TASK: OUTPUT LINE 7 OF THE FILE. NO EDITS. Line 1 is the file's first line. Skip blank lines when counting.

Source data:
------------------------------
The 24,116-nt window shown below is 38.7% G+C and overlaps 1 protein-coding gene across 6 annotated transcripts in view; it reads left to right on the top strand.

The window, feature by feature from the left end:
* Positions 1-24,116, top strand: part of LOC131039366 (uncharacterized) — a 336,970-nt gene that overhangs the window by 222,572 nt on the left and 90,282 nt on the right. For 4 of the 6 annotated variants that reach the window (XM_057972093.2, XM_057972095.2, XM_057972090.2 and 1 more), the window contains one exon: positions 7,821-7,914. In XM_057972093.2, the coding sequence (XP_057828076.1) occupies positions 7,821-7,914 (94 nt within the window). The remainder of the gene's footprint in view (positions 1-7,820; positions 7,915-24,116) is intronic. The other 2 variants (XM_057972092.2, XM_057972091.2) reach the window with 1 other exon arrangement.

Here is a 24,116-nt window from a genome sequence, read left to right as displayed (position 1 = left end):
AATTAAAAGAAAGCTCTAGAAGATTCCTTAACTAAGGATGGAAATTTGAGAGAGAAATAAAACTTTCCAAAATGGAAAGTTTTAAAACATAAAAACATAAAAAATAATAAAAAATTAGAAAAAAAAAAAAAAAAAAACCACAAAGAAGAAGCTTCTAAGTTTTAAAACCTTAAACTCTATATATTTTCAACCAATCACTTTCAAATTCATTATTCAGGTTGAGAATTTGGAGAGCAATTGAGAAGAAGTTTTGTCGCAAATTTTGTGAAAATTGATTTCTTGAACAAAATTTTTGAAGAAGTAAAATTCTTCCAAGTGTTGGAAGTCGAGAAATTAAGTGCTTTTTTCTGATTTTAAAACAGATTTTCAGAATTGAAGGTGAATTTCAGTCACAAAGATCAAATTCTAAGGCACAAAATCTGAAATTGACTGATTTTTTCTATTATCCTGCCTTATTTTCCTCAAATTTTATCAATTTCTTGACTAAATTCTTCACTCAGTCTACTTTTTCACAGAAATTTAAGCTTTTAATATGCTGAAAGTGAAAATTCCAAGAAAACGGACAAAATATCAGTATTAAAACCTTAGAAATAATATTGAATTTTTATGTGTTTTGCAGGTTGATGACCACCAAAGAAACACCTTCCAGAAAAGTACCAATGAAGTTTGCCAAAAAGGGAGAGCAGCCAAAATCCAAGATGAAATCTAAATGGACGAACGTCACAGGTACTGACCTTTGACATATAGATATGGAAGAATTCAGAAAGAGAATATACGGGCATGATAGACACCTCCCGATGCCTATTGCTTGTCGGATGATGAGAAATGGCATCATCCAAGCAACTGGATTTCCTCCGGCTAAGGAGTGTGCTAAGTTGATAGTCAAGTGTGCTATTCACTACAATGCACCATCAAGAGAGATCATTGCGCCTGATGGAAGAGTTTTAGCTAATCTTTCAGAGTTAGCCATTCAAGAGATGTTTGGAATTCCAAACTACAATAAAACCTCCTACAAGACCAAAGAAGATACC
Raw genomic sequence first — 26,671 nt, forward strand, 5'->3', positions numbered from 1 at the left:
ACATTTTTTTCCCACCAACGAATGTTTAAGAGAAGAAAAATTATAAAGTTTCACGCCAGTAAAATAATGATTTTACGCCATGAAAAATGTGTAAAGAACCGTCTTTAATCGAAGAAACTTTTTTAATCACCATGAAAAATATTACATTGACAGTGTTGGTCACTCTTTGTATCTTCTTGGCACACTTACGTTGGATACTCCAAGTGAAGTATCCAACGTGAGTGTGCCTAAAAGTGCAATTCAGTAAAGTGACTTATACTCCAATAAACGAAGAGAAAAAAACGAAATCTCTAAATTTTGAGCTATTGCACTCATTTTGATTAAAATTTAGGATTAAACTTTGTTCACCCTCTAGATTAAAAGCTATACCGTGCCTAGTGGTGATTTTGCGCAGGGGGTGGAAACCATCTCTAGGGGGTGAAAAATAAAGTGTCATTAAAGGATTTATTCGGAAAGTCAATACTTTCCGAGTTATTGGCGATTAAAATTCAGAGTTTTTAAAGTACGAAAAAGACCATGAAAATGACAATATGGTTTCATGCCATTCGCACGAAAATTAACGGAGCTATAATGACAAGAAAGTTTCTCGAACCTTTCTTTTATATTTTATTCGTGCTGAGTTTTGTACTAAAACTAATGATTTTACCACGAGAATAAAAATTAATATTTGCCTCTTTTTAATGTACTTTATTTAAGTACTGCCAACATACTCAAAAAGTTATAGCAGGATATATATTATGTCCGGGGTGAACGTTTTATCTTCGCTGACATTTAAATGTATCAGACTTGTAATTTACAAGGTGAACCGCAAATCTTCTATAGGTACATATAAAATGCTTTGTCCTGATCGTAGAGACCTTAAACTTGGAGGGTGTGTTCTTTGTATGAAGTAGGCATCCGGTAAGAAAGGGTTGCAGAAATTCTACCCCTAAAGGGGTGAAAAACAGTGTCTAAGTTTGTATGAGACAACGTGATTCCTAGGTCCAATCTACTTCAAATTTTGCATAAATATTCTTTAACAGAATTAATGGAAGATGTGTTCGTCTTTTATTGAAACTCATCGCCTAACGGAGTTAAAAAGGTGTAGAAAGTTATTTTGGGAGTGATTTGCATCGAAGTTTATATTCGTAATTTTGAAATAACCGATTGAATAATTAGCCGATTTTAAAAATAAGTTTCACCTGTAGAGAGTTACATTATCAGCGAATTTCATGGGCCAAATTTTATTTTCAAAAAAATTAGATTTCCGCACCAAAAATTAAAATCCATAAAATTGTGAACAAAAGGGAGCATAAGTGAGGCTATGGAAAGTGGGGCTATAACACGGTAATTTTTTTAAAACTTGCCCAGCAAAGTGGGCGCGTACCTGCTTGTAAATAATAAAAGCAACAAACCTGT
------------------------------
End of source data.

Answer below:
ACATTTTTTTCCCACCAACGAATGTTTAAGAGAAGAAAAATTATAAAGTTTCACGCCAGTAAAATAATGATTTTACGCCATGAAAAATGTGTAAAGAACCGTCTTTAATCGAAGAAACTTTTTTAATCACCATGAAAAATATTACATTGACAGTGTTGGTCACTCTTTGTATCTTCTTGGCACACTTACGTTGGATACTCCAAGTGAAGTATCCAACGTGAGTGTGCCTAAAAGTGCAATTCAGTAAAGTGACTTATACTCCAATAAACGAAGAGAAAAAAACGAAATCTCTAAATTTTGAGCTATTGCACTCATTTTGATTAAAATTTAGGATTAAACTTTGTTCACCCTCTAGATTAAAAGCTATACCGTGCCTAGTGGTGATTTTGCGCAGGGGGTGGAAACCATCTCTAGGGGGTGAAAAATAAAGTGTCATTAAAGGATTTATTCGGAAAGTCAATACTTTCCGAGTTATTGGCGATTAAAATTCAGAGTTTTTAAAGTACGAAAAAGACCATGAAAATGACAATATGGTTTCATGCCATTCGCACGAAAATTAACGGAGCTATAATGACAAGAAAGTTTCTCGAACCTTTCTTTTATATTTTATTCGTGCTGAGTTTTGTACTAAAACTAATGATTTTACCACGAGAATAAAAATTAATATTTGCCTCTTTTTAATGTACTTTATTTAAGTACTGCCAACATACTCAAAAAGTTATAGCAGGATATATATTATGTCCGGGGTGAACGTTTTATCTTCGCTGACATTTAAATGTATCAGACTTGTAATTTACAAGGTGAACCGCAAATCTTCTATAGGTACATATAAAATGCTTTGTCCTGATCGTAGAGACCTTAAACTTGGAGGGTGTGTTCTTTGTATGAAGTAGGCATCCGGTAAGAAAGGGTTGCAGAAATTCTACCCCTAAAGGGGTGAAAAACAGTGTCTAAGTTTGTATGAGACAACGTGATTCCTAGGTCCAATCTACTTCAAATTTTGCATAAATATTCTTTAACAGAATTAATGGAAGATGTGTTCGTCTTTTATTGAAACTCATCGCCTAACGGAGTTAAAAAGGTGTAGAAAGTTATTTTGGGAGTGATTTGCATCGAAGTTTATATTCGTAATTTTGAAATAACCGATTGAATAATTAGCCGATTTTAAAAATAAGTTTCACCTGTAGAGAGTTACATTATCAGCGAATTTCATGGGCCAAATTTTATTTTCAAAAAAATTAGATTTCCGCACCAAAAATTAAAATCCATAAAATTGTGAACAAAAGGGAGCATAAGTGAGGCTATGGAAAGTGGGGCTATAACACGGTAATTTTTTTAAAACTTGCCCAGCAAAGTGGGCGCGTACCTGCTTGTAAATAATAAAAGCAACAAACCTGT